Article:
1–6 2 It wasn’t so long ago that you were mired in that old stagnant life of sin. You let the world, which doesn’t know the first thing about living, tell you how to live. You filled your lungs with polluted unbelief, and then exhaled disobedience. We all did it, all of us doing what we felt like doing, when we felt like doing it, all of us in the same boat. It’s a wonder God didn’t lose his temper and do away with the whole lot of us. Instead, immense in mercy and with an incredible love, he embraced us. He took our sin-dead lives and made us alive in Christ. He did all this on his own, with no help from us! Then he picked us up and set us down in highest heaven in company with Jesus, our Messiah.
7–10 Now God has us where he wants us, with all the time in this world and the next to shower grace and kindness upon us in Christ Jesus. Saving is all his idea, and all his work. All we do is trust him enough to let him do it. It’s God’s gift from start to finish! We don’t play the major role. If we did, we’d probably go around bragging that we’d done the whole thing! No, we neither make nor save ourselves. God does both the making and saving. He creates each of us by Christ Jesus to join him in the work he does, the good work he has gotten ready for us to do, work we had better be doing.
11–13 But don’t take any of this for granted. It was only yesterday that you outsiders to God’s ways had no idea of any of this, didn’t know the first thing about the way God works, hadn’t the faintest idea of Christ. You knew nothing of that rich history of God’s covenants and promises in Israel, hadn’t a clue about what God was doing in the world at large. Now because of Christ—dying that death, shedding that blood—you who were once out of it altogether are in on everything.
14–15 The Messiah has made things up between us so that we’re now together on this, both non-Jewish outsiders and Jewish insiders. He tore down the wall we used to keep each other at a distance. He repealed the law code that had become so clogged with fine print and footnotes that it hindered more than it helped. Then he started over. Instead of continuing with two groups of people separated by centuries of animosity and suspicion, he created a new kind of human being, a fresh start for everybody.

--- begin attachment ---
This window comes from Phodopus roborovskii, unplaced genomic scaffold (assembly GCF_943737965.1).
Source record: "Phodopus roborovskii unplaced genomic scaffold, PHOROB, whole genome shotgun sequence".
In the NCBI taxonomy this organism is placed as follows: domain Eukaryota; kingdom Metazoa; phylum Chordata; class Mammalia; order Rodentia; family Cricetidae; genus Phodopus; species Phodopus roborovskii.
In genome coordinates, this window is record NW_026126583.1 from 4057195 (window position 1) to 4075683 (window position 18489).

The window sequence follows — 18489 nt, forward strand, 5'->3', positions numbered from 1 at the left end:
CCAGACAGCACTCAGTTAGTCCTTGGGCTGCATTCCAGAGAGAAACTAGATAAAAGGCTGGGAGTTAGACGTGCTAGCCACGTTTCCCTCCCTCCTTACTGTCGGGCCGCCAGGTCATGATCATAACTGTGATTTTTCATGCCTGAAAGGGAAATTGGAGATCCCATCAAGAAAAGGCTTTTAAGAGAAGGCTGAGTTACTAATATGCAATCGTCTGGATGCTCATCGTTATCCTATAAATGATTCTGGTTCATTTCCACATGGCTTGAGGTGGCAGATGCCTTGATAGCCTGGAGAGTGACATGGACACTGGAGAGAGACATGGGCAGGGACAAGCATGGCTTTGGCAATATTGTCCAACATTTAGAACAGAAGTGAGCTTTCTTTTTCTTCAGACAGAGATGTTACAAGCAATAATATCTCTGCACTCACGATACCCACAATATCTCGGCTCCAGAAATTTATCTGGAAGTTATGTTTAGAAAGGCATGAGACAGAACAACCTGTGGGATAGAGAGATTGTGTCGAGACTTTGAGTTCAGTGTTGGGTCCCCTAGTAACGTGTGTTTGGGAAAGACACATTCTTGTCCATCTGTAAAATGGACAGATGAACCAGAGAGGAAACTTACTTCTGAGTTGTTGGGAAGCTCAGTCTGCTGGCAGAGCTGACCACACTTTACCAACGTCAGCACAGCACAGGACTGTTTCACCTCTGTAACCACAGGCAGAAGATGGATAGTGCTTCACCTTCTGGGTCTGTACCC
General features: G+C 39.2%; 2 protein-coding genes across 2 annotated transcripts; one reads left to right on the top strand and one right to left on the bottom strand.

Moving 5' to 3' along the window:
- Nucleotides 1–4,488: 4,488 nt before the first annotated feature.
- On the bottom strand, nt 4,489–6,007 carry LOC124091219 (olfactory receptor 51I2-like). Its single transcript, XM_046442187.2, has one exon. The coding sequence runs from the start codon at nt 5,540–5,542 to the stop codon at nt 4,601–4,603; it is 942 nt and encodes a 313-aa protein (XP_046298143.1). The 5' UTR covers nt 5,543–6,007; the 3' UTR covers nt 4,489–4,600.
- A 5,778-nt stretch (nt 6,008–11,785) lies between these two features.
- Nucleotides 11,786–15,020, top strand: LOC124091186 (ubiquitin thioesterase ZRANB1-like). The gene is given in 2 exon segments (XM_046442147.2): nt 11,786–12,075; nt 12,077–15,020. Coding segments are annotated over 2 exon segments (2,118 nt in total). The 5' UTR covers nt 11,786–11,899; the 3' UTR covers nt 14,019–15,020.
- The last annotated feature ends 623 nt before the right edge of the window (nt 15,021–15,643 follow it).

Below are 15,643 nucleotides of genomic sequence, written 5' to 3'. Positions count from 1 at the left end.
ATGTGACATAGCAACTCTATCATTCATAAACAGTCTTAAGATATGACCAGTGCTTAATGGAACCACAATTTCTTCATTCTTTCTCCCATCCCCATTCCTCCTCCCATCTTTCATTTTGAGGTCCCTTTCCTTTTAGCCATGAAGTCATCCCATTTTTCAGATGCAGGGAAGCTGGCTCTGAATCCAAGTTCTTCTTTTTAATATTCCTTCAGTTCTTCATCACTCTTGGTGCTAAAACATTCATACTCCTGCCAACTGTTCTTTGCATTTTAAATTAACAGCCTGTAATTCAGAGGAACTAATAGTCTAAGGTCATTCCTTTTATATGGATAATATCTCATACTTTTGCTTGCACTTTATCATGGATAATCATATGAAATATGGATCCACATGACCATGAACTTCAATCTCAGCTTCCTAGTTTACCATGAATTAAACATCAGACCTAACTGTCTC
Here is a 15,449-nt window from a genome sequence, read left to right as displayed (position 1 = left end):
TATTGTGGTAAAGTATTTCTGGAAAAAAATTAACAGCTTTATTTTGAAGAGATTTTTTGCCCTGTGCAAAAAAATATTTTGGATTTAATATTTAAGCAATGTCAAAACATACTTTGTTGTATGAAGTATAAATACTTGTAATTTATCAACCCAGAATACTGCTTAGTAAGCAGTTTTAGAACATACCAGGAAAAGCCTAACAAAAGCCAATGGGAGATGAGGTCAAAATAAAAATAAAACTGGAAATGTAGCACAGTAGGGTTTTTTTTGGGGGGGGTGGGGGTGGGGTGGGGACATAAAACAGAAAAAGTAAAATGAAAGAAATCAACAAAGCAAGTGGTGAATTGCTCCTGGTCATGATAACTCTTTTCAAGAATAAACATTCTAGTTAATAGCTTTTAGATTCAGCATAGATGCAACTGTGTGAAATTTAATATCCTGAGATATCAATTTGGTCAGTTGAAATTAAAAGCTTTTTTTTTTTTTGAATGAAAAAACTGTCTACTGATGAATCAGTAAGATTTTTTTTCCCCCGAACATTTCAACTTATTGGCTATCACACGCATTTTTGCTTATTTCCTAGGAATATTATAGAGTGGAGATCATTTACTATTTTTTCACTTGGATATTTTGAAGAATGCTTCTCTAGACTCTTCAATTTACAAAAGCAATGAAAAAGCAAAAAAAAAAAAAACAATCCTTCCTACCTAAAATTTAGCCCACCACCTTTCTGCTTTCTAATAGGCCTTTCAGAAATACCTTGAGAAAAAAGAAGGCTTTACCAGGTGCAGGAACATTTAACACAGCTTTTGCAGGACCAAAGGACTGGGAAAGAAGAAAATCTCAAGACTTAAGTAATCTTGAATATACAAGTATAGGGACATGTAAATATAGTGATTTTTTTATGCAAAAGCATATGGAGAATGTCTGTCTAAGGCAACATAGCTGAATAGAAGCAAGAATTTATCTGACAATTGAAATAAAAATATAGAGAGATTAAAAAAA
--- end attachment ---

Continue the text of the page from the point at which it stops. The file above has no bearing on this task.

16–18 Christ brought us together through his death on the cross. The Cross got us to embrace, and that was the end of the hostility. Christ came and preached peace to you outsiders and peace to us insiders. He treated us as equals, and so made us equals. Through him we both share the same Spirit and have equal access to the Father.
19–22 That’s plain enough, isn’t it? You’re no longer wandering exiles. This kingdom of faith is now your home country. You’re no longer strangers or outsiders. You belong here, with as much right to the name Christian as anyone. God is building a home. He’s using us all—irrespective of how we got here—in what he is building. He used the apostles and prophets for the foundation. Now he’s using you, fitting you in brick by brick, stone by stone, with Christ Jesus as the cornerstone that holds all the parts together. We see it taking shape day after day—a holy temple built by God, all of us built into it, a temple in which God is quite at home.
About The Message
Many people assume that a book about a holy God should sound elevated, stately, and ceremonial. If this is how you’ve always viewed the Bible, you’re about to make a surprising discovery. The Message brings the life-changing power of the New Testament, the vibrant passion of the Psalms, and the rich, practical wisdom of Proverbs into easy-to-read modern language that echoes the rhythm and idioms of the original Greek and Hebrew. Written in the same kind of language you’d use to talk with friends, write a letter, or discuss politics, The Message preserves the authentic, earthy flavor and the expressive character of the Bible’s best-loved books. Whether you’ve been reading the Bible for years or are exploring it for the first time, The Message will startle and surprise you. And it will allow you to experience firsthand the same power and directness that motivated its original readers to change the course of history so many centuries ago.
Copyright 2005 Eugene H. Peterson.
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